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Will the big bet pay off for Deschutes Brewery? Can craft beer compete in that space?

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Just Tapped

Things are tough out there. We get it. Everyone in the craft beer biz is looking for a way to increase sales and/or fatten the margin. Will history look back on this week's news as a cautionary tale or a success story? Time will tell. Let's get to it.

Deschutes is Betting Big on NA Beer

The News: This week, Deschutes Brewery, a top-15 producer of craft beer in the U.S. by volume, announced that it is betting big on the future of non-alcoholic (NA) craft beer. Literally, the press release's headline said, “Bets Big on Non-Alcoholic Beer.”

The brewery in Bend, Oregon will integrate a state-of-the-art system from Sustainable Beverage Technologies (SBT) to advance its NA initiatives. Financial terms were not disclosed, but it seems safe to assume that Deschutes Brewery is making a substantial investment—a big bet that is beyond the means of most craft breweries. Deschutes expects on-site production of non-alcoholic beer to start by the end of the year.

Deschutes has already enjoyed some success with its non-alcoholic beers: Black Butte Porter NA and NA Irish-Style Dark. Those beers were produced by SBT at its facility in Colorado. This new, major investment will bring the production of those and other Deschutes’ NA beers in-house using SBT’s BrewVo technology.

“We weren’t prepared for the level of consumer excitement for the Black Butte Non-Alcoholic launch which quickly became the highest-velocity product in our portfolio. Bringing the production capability in-house is a game changer.”

Peter Skrbek, CEO of Deschutes Brewery.

Deschutes told Beer Martketer’s INSIGHTS that this is just one part of a “fundamental shift” for the company as it moves from a “historically product-focused category” to building a “consumer-centric brand.” Here at The Taster Tray, we aren’t really sure what that means, but it must mean something.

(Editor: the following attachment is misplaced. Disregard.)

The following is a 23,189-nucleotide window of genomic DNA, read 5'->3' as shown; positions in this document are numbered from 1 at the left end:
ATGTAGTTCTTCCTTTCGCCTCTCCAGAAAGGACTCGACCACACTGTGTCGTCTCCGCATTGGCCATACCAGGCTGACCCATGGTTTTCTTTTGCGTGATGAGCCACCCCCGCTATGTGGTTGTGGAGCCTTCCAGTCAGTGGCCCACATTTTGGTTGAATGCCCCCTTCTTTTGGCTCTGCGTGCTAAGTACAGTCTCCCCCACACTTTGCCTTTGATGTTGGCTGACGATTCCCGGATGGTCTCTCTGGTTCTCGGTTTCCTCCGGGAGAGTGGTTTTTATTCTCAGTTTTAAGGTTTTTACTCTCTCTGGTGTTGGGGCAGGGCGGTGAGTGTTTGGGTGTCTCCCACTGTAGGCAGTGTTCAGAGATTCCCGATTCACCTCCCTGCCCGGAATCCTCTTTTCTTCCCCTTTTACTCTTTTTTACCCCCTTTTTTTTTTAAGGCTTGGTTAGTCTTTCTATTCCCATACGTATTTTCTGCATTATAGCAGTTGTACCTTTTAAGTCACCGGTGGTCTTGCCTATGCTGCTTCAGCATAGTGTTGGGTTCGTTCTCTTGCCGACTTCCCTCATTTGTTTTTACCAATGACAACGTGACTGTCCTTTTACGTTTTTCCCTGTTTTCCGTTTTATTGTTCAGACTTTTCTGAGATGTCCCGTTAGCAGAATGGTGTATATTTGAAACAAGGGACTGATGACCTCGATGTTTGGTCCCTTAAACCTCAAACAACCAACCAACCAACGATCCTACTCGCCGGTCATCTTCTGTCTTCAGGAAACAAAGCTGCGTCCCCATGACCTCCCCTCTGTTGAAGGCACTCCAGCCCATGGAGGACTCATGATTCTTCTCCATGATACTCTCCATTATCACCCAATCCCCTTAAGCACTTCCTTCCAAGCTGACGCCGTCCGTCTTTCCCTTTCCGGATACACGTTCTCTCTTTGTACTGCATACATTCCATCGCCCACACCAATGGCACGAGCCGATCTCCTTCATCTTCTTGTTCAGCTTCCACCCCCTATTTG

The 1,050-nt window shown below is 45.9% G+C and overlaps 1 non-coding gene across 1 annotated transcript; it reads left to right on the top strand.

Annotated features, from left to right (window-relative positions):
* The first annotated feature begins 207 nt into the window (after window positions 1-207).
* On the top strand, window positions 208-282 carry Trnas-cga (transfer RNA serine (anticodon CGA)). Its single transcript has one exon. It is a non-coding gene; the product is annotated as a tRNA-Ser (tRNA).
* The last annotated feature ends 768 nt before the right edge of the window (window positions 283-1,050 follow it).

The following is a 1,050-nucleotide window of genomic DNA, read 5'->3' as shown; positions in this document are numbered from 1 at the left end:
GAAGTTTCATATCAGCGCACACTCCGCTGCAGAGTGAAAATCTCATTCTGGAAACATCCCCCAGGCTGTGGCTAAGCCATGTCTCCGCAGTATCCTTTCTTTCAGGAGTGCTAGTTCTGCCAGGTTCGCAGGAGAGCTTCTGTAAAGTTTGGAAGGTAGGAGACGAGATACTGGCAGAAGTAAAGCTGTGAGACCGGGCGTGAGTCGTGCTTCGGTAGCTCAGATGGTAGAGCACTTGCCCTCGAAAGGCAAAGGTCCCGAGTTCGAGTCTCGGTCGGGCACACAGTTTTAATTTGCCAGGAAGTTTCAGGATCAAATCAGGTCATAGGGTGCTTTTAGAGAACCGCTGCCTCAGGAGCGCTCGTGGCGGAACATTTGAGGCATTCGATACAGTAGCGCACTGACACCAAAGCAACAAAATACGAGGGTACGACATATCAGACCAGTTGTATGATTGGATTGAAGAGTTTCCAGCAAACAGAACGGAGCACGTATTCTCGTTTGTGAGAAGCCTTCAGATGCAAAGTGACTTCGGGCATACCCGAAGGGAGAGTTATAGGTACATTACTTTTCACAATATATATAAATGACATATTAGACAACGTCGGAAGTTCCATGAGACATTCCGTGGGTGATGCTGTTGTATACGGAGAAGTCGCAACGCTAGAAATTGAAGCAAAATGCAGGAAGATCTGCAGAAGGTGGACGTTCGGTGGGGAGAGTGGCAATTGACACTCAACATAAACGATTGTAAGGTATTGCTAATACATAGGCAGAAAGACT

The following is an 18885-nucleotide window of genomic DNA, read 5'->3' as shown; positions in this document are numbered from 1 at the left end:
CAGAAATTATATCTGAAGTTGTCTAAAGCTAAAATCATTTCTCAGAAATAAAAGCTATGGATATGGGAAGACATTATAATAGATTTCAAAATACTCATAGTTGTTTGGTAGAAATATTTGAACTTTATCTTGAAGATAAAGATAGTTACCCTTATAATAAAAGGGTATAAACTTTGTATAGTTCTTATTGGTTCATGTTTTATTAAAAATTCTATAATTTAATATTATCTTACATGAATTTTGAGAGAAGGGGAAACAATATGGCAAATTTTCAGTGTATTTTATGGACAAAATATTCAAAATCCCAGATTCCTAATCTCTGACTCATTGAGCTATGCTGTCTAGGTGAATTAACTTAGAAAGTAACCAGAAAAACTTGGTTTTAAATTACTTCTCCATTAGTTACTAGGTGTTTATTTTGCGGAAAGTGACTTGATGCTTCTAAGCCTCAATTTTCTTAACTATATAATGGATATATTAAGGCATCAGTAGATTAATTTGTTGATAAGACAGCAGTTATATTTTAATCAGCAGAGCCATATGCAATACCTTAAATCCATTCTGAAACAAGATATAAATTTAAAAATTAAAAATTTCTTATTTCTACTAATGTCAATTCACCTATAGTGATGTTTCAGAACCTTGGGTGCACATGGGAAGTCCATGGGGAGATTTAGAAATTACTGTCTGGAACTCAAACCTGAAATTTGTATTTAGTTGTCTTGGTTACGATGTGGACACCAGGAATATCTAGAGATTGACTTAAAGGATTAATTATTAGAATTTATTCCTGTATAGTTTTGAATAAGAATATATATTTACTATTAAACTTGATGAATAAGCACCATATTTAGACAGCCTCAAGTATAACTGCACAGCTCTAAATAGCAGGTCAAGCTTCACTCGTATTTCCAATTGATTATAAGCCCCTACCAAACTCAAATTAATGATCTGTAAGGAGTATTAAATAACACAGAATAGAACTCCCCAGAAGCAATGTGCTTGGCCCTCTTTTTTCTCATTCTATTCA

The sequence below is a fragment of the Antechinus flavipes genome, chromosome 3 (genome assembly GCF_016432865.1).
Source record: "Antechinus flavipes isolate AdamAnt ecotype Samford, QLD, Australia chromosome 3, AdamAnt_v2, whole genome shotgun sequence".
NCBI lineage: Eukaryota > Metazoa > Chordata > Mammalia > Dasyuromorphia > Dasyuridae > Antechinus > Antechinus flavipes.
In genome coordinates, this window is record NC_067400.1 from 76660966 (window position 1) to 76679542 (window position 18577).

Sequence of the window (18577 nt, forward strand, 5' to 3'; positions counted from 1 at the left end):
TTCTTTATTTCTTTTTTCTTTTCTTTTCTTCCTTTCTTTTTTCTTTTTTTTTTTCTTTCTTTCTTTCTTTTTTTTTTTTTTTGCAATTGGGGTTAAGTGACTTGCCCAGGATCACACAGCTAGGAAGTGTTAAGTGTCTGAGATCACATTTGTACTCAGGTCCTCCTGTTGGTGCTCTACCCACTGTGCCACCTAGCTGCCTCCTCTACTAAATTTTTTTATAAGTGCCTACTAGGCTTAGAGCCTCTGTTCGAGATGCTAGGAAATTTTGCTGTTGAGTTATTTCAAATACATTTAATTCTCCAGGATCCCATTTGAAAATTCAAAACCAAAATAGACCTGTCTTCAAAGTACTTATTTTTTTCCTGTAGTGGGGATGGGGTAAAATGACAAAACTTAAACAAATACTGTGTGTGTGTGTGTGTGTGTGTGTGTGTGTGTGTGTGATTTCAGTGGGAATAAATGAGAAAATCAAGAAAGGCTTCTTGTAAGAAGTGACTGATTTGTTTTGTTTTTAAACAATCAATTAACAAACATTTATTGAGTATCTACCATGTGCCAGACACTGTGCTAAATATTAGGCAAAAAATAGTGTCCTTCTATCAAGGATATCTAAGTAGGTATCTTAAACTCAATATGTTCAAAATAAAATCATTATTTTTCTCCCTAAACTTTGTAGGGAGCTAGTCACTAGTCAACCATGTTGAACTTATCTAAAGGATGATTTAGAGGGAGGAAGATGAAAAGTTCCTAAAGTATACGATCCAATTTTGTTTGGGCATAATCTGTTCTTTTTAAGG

The Gist: A lot of craft breweries are jumping into the NA game these days. There’s nothing wrong with a brewery responding to consumer attitudes and trends, as long as it doesn’t abandon its core ethos. It’s good business. Some breweries are dipping a toe in the water, but Deschutes is betting big and jumping straight into the NA swimming pool. Will the big bet pay off? Time will tell.

Non-alcoholic beer is basically a soft drink. If the market continues to expand, the NA beer industry could see an influx of very large players, including some of the largest companies on earth (think, Coca-Cola). In a previous issue, we discussed how Keurig Dr. Pepper made a $50 million investment into Athletic Brewing. So it begins.

Also, because it is not an alcoholic beverage, it will not be regulated like alcohol. The largest players will have the opportunity to buy shelf space and otherwise influence retailers just as they do for their soft drinks. Can craft breweries ever hope to compete in that space? It's hard enough to compete with the big guys in the tightly regulated alcohol realm.

Globally, the non-alcoholic beer market is valued at more than $22 billion. The overall global beer market is valued at more than $750 billion. If you’re looking to get a piece of the pie, recognize that NA beer is a pretty small pie in the bigger picture.

Non-alcoholic beer is marketed as a healthy choice, but how healthy is it? Athletic Brewing’s Run Wild IPA has 65 calories and 16 grams of carbs per can. That is significantly less than most craft beers, but there are plenty of non-alcoholic options that have zero calories and zero carbs. Consumers may learn to drink beer when they want beer and opt to drink something healthy when they want something healthy. Time will tell.

To us, the non-alcoholic beer surge feels vaguely familiar. A few years back, some craft breweries were jumping into the hard seltzer game with varying degrees of success, and then the trend leveled out and the momentum shifted to the big, non-craft producers. Is NA beer on a similar path?

What do you think? Is the NA bubble about to burst, or is this just the beginning? Leave a comment via the poll below or shoot us an email. We’d love to hear your thoughts.

Around the Web

  • Bell's Brewery adds five more states to its distro footprint. Now in 49 states in large part thanks to its relationship with New Belgium. Story by Brewbound (paywalled).

  • For the next year at least, Heineken will stop shipping its draft products to five states (Vermont, Wyoming, Montana, North Dakota, and South Dakota). Lagunitas, the Heineken-acquired craft brand, is not included in the draft cuts. Story by Brewbound (paywalled).

Say What?

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This week's Taster Tray was composed by Kendall Jones.